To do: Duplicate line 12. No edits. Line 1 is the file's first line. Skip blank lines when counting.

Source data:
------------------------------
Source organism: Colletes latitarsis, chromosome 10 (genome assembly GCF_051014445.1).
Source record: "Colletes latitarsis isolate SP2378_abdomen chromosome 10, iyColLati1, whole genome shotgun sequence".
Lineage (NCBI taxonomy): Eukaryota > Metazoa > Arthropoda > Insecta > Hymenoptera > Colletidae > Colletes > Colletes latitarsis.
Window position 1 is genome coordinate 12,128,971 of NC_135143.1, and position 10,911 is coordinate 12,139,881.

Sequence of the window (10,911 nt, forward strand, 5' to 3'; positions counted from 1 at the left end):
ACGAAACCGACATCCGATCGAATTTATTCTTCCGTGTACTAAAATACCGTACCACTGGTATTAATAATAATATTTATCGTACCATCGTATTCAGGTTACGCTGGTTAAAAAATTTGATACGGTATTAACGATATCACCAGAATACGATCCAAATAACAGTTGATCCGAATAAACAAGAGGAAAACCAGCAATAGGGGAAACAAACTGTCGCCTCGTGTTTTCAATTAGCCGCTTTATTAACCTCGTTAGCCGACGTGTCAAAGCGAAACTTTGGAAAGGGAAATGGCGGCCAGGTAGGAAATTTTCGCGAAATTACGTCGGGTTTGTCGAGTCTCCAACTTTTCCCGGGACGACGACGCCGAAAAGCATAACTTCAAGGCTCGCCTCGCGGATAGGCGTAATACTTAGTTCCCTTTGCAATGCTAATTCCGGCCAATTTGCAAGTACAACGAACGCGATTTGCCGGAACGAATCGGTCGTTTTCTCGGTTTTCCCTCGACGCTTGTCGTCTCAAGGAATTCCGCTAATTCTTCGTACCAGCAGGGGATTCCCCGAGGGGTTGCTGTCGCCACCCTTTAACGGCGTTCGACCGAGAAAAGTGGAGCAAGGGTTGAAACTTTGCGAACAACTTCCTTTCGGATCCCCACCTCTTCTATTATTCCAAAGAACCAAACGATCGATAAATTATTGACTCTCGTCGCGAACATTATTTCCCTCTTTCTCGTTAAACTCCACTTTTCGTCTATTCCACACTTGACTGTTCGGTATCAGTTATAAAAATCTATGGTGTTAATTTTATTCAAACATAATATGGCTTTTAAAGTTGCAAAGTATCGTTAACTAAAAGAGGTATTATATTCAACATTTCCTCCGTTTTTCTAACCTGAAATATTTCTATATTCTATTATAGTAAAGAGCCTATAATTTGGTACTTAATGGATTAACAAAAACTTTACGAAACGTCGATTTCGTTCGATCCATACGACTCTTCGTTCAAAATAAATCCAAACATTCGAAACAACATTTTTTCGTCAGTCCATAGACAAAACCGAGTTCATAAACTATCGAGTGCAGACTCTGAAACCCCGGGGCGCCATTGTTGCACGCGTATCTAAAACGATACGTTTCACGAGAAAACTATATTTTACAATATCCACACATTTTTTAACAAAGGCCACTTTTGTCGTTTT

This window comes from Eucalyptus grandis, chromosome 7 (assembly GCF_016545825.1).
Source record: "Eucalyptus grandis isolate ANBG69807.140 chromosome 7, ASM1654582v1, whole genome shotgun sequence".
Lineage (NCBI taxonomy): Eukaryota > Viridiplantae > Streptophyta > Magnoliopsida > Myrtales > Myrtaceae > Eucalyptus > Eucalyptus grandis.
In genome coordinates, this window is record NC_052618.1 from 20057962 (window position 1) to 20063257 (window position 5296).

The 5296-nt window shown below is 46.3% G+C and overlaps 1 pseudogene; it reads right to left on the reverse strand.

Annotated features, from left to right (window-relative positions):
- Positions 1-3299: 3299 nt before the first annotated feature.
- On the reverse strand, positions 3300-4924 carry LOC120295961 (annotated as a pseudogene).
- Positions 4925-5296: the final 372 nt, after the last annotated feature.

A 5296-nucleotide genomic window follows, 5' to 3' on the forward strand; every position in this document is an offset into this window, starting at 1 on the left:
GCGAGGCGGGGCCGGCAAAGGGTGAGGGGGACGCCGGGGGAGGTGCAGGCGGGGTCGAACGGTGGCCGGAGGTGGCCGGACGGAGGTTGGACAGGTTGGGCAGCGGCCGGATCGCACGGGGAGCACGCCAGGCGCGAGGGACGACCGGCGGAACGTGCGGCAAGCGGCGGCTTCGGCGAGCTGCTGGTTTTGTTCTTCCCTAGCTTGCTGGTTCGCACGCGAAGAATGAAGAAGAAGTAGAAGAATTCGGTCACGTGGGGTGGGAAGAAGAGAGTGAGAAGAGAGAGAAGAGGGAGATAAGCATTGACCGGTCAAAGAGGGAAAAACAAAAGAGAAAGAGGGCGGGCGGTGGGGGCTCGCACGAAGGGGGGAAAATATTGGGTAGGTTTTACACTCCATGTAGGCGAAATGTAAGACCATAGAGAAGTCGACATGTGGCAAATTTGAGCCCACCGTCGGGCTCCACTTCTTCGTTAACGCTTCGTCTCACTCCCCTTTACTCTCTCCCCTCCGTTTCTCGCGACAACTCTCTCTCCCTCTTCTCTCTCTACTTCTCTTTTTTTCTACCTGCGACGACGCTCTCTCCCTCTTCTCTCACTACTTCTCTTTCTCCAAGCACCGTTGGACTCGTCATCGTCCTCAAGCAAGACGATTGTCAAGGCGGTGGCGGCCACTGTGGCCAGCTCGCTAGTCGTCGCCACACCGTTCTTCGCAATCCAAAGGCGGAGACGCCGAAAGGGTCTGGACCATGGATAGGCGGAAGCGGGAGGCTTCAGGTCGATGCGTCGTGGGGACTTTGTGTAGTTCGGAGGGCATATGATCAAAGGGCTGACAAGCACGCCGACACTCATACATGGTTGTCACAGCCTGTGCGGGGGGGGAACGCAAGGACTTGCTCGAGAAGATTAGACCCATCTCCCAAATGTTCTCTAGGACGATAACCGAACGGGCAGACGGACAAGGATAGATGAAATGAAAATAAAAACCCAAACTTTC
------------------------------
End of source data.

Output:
Annotated features, from left to right (window-relative positions):